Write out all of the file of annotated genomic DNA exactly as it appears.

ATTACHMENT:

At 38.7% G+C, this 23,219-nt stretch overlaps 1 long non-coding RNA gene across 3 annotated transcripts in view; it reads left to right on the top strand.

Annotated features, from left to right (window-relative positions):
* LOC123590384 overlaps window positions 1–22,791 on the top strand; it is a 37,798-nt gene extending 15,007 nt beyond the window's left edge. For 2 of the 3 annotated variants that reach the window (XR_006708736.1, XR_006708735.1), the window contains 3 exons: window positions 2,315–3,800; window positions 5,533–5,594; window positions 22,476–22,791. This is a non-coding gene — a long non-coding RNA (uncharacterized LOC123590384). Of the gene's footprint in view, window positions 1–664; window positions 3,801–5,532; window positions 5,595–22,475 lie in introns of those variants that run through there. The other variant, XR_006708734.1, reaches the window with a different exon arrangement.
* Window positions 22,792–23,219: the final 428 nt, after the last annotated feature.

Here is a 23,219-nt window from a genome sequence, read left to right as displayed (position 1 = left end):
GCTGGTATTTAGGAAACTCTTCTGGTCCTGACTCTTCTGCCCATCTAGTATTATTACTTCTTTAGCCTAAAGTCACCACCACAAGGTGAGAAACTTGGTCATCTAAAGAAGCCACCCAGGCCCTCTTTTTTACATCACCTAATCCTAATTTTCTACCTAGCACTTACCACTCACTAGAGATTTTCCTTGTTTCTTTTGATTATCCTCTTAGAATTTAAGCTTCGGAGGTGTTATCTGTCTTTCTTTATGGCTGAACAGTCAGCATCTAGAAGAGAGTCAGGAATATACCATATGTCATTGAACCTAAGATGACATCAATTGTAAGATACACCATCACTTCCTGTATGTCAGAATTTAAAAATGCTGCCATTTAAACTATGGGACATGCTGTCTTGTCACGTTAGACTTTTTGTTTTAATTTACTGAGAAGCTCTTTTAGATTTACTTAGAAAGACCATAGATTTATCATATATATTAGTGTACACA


At 38.7% G+C, this 23,219-nt stretch overlaps 1 long non-coding RNA gene across 3 annotated transcripts in view; it reads left to right on the top strand.

Annotated features, from left to right (window-relative positions):
* LOC123590384 overlaps window positions 1–22,791 on the top strand; it is a 37,798-nt gene extending 15,007 nt beyond the window's left edge. For 2 of the 3 annotated variants that reach the window (XR_006708736.1, XR_006708735.1), the window contains 3 exons: window positions 2,315–3,800; window positions 5,533–5,594; window positions 22,476–22,791. This is a non-coding gene — a long non-coding RNA (uncharacterized LOC123590384). Of the gene's footprint in view, window positions 1–664; window positions 3,801–5,532; window positions 5,595–22,475 lie in introns of those variants that run through there. The other variant, XR_006708734.1, reaches the window with a different exon arrangement.
* Window positions 22,792–23,219: the final 428 nt, after the last annotated feature.

Here is a 23,219-nt window from a genome sequence, read left to right as displayed (position 1 = left end):
GCTGGTATTTAGGAAACTCTTCTGGTCCTGACTCTTCTGCCCATCTAGTATTATTACTTCTTTAGCCTAAAGTCACCACCACAAGGTGAGAAACTTGGTCATCTAAAGAAGCCACCCAGGCCCTCTTTTTTACATCACCTAATCCTAATTTTCTACCTAGCACTTACCACTCACTAGAGATTTTCCTTGTTTCTTTTGATTATCCTCTTAGAATTTAAGCTTCGGAGGTGTTATCTGTCTTTCTTTATGGCTGAACAGTCAGCATCTAGAAGAGAGTCAGGAATATACCATATGTCATTGAACCTAAGATGACATCAATTGTAAGATACACCATCACTTCCTGTATGTCAGAATTTAAAAATGCTGCCATTTAAACTATGGGACATGCTGTCTTGTCACGTTAGACTTTTTGTTTTAATTTACTGAGAAGCTCTTTTAGATTTACTTAGAAAGACCATAGATTTATCATATATATTAGTGTACACA